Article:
Good morning, WFNY Nation!
I’m pinch-hitting for Andrew Schnitkey this morning. Apologies in advance for the lack of nostalgic 90s song, but that’s why WFNY’s Kyle Welch sponsors a random 90s song per day. Also, to take a break from the Indians whiffing on free agents, the Browns’ perpetual plummet to rock bottom, and the Cavs’ continued dominance, I’d like to turn everyone’s attention to the holiday season. December is all about the traditions. If I do the same thing in two consecutive years, then I treat that activity like a sacrosanct ritual going forward.1 That habit is most acutely felt through Christmas movies and TV shows. As such, the following are my most indispensable Christmas programs without which no December is complete.
5. National Lampoon’s Christmas Vacation: It’s the gift that keeps on giving the whole season. The beauty of this film is that I enjoyed it as a youngster, but every year I re-watch it I understand a new joke. Hey I think Clark was flirting with that department store lady! Wow that cop makes a really weird throwaway joke at the end! Despite the movie’s sometimes flimsy grasp on reality (sound barrier-breaking sleds don’t exist as far as I know) it always feels relatable in the family scenes. The characters all delight in their own way. Aunt Edna appears like an 84th minute soccer sub then immediately scores a hat trick. The movie never hesitates to lampoon (ha!) a good old-fashioned family Christmas, but that underlying familial love never feels distant.
4. Dr. Suess’s How the Grinch Stole Christmas: To be clear, I am talking about the Chuck Jones directed, Boris Karloff narrated, 1966 animated classic. The cartoon showcases all of Jones’ strengths: vibrant colors and zippy action in a world that immediately feels real and significant. Karloff’s aged and foreboding voice perfectly embodies children fiction’s most famous curmudgeon. The animation shines when the Grinch displays the various ways in which one can steal Christmas elements synchronized with a catchy song. Plus, as a kid I always appreciated the Whos’ resolve in the face of catastrophic home invasion and burglary. Maybe they’re all heavily insured.
3. Muppet Christmas Carol: “When a cold wind blows it chills you, chills you to the bone. But there’s nothing in nature that freezes your heart like years of being alone.” Thus, begins the finest Ebenezer Scrooge introduction in any “Christmas Carol” retelling. This film is embedded so deep in my brain I feel like I wrote it. Last week my wife and I watched this movie while baking Christmas cookies and I had to limit myself to only reciting half the film’s lines. The Muppets perfectly assume the famous Dickensian roles, and Michael Caine as Scrooge brings his fastball the entire flick. One would never guess that he is working with dancing felt in most of his scenes. If you don’t get a little misty when you hear “Thankful Heart” then I don’t know what to tell you.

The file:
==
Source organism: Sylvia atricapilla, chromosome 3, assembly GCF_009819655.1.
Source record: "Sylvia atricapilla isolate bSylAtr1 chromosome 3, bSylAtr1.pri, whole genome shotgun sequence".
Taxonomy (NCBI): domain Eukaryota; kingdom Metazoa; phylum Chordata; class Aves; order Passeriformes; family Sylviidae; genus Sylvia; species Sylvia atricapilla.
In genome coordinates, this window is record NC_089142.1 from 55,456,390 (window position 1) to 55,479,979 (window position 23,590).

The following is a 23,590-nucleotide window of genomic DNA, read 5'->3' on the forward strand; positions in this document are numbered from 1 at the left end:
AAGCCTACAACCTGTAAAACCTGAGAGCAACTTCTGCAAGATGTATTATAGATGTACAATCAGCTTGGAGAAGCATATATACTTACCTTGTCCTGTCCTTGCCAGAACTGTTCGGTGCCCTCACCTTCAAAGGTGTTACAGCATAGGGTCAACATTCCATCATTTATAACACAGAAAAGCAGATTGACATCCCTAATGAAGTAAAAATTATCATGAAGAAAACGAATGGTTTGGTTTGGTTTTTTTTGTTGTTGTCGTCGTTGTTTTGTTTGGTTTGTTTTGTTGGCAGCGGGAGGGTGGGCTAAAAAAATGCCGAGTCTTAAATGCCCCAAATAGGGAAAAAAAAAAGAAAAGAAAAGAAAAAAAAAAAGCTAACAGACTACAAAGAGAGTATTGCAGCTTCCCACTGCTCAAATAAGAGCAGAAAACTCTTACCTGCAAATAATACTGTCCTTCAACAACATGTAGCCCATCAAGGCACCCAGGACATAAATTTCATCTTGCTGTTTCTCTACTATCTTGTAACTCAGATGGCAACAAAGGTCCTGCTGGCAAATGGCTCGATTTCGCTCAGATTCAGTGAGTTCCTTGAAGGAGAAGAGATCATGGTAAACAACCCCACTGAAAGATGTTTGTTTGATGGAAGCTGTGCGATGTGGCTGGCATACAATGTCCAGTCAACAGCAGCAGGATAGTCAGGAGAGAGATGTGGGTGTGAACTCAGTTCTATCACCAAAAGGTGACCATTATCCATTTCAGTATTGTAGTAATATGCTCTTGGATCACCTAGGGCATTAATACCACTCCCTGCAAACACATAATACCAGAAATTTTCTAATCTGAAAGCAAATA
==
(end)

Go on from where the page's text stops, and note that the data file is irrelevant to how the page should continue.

2. The Family Stone: This is my wife’s favorite Christmas movie, and while it only came into my world in the past couple years it has quickly become a tradition. The family dynamic feels more readily available to a twenty-something like me while reflecting how your relationship with your parents changes over time. Even though Sarah Jessica Parker’s character takes putting one’s foot in one’s mouth to Olympic levels it does exhibit how stressful (and cringe-worthy) it can be to meet your new significant other’s family. The movie oozes sincerity and the through line of family keeps the plot honest. Or at least keeps the level of Christmas Magic to an acceptable level. Even in the worst of times there is always family.
1. Muppet Family Christmas: Do you like the Muppets? Do you like Sesame Street? Do you like Fraggle Rock? Do you want to see all three Jim Henson Company properties in the same farmhouse singing Christmas carols? I’ve got great news. This 1987 classic has a unique role in our holiday rotation; we have to watch it while trimming the tree. Timing-wise it almost always lines up perfectly. Bert and Ernie stage a reading of “A Christmas Carol.” The Swedish Chef considers cooking and eating Big Bird. Fozzie Bear animates a snowman with whom he performs comedy. Even the Muppet Babies pop in with a quick home movie appearance. The story is light on plot but offers heart in abundance. Plus it ends with a rare cameo of Jim Henson wearing a suit made of the wallpaper from that one Willy Wonka room.
Would anyone care for a puzzle? Here’s a holiday classic to get the brain working. Some of you may remember this from grade school, but in case you haven’t seen it before the objective is to figure out which famous Christmas carol is visually represented in each square. Also in case you’re feeling brave there is a 50-question and 150-question version of the quiz available on this truly fascinating website.
Hopefully, this article helped get you a little more into the holiday spirit.
Whatever you celebrate I wish you peace, love, good weather, safe travels, and a Cavaliers victory on December 25. Fun fact: The Cavaliers are 7-6 all-time when playing on Christmas Day. Let’s hope they can notch win No. 8 in 2017.